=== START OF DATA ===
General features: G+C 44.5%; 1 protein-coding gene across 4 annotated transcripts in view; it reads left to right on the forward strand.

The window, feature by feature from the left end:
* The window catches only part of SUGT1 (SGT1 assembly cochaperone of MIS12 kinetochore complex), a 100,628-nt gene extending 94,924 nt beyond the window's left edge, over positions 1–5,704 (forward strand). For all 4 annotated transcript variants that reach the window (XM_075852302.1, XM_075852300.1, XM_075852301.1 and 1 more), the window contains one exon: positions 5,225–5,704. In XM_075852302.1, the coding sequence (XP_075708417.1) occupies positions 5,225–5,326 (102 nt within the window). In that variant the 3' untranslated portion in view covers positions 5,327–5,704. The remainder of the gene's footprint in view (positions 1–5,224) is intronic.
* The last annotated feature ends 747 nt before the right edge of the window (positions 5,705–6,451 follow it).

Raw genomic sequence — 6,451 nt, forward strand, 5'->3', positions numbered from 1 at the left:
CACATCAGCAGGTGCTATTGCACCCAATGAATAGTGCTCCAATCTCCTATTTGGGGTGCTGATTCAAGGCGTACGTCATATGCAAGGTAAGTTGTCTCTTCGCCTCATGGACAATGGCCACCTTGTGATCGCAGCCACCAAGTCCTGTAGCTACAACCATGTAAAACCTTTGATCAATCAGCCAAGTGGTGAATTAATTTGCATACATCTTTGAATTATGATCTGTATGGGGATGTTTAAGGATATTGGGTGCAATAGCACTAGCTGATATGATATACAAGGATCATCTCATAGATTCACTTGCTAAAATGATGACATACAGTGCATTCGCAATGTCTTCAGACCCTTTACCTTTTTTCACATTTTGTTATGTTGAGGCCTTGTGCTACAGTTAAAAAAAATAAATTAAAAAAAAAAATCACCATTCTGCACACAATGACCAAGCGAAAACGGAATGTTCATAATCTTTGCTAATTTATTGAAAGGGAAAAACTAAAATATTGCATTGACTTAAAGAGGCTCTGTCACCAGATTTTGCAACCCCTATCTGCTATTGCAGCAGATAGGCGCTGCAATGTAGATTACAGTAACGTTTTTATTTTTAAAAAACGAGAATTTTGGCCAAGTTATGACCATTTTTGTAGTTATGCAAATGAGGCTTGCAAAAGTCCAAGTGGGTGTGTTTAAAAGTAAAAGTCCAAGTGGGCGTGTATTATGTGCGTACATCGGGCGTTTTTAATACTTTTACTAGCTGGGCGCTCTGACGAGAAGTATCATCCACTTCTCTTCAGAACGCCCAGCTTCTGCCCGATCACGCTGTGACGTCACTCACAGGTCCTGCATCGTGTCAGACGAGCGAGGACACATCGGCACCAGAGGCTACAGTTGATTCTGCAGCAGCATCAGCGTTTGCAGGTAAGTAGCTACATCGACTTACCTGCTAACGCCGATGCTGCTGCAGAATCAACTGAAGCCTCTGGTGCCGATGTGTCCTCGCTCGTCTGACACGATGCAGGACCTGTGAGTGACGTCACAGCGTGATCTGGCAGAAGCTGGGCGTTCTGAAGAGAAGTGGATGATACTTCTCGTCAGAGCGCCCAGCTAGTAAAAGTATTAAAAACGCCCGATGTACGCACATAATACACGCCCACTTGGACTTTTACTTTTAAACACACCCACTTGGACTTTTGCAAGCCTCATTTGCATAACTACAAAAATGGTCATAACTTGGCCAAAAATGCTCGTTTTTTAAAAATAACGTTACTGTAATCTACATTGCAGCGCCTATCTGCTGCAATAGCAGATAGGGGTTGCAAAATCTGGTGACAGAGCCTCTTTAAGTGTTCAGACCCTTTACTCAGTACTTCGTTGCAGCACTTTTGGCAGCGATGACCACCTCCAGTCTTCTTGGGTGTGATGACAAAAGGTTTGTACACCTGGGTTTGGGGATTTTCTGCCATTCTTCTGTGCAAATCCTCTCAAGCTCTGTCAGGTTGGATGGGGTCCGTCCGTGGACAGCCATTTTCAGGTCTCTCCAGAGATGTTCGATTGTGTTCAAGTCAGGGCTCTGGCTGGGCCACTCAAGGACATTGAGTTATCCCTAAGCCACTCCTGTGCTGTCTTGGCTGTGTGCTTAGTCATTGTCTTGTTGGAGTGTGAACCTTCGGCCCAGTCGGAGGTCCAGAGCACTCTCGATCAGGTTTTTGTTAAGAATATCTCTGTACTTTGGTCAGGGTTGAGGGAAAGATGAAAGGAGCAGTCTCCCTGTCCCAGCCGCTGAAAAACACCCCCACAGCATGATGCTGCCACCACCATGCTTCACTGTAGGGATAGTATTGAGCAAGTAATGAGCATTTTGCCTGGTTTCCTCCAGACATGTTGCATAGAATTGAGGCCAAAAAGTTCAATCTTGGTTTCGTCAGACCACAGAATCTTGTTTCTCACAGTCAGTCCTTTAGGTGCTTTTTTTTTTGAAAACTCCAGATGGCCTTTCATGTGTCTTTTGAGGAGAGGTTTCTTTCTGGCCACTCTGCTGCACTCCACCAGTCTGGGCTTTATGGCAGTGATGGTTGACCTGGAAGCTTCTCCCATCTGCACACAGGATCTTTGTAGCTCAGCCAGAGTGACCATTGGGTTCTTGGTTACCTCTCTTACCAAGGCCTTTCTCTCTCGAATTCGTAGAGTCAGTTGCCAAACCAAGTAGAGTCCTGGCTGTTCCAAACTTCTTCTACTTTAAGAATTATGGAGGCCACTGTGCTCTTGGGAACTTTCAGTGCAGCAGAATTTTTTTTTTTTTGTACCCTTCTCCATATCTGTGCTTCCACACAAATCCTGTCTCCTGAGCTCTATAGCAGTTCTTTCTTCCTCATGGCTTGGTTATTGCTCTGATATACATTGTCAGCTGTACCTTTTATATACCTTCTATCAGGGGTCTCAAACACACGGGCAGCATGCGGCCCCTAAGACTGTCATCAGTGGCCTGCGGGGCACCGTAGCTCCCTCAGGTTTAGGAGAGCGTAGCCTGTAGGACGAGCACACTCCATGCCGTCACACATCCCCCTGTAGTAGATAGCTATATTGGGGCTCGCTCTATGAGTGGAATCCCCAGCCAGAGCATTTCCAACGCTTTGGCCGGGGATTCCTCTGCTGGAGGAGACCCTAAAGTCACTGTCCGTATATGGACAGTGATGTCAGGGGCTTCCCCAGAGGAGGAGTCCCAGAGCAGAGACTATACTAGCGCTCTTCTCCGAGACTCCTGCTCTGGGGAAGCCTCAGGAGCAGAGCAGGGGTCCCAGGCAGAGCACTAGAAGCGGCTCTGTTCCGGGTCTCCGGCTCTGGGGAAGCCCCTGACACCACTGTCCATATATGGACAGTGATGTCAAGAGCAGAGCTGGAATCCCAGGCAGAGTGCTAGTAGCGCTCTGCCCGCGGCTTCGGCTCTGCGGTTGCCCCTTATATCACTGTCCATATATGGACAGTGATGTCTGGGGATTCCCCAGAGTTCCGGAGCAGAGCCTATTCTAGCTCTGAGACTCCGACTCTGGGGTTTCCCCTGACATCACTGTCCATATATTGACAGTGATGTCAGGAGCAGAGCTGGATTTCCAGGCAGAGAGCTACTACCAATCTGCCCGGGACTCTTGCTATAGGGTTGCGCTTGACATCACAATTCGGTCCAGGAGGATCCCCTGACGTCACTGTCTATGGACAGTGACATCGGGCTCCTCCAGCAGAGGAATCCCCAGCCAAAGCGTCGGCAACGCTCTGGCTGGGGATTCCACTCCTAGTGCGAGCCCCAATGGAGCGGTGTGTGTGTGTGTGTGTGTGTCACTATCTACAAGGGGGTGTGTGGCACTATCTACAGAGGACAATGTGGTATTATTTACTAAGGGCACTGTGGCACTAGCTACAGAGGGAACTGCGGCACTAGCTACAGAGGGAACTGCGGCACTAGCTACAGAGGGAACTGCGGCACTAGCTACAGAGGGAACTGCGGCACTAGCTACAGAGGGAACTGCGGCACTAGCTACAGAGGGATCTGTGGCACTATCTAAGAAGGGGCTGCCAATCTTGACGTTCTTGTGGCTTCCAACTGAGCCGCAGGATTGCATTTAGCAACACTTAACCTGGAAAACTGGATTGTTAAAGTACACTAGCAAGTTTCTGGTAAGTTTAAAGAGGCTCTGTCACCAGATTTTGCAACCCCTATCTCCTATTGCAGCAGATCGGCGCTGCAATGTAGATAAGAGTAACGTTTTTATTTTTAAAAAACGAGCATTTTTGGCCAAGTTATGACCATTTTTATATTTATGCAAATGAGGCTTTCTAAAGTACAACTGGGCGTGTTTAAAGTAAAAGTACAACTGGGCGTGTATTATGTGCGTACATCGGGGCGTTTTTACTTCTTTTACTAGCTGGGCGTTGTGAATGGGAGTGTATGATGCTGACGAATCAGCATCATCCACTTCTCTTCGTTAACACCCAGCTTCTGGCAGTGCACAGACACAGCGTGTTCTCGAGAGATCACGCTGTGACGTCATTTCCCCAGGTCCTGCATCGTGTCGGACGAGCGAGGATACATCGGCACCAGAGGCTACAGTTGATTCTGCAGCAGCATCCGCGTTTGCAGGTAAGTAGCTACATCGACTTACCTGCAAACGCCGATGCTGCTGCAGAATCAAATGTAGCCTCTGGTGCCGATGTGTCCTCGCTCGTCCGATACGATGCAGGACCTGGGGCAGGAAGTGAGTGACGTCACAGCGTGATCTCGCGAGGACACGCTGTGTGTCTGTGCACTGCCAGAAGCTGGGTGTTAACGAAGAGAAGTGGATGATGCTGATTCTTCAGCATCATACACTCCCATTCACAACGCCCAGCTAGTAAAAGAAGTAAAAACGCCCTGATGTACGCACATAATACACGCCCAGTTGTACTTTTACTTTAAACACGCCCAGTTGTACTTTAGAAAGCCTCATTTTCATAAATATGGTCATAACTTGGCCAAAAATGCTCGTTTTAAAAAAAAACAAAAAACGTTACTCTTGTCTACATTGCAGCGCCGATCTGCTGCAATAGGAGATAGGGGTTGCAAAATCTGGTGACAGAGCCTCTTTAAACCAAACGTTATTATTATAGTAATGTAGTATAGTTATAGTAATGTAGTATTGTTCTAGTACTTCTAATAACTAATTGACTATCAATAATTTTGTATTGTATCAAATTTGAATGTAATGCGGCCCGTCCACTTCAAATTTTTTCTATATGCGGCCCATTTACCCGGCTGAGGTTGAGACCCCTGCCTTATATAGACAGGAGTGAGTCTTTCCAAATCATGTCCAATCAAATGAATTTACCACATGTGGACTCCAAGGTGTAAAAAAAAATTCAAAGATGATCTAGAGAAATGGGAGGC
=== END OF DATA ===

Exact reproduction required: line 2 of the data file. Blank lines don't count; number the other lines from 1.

The window, feature by feature from the left end: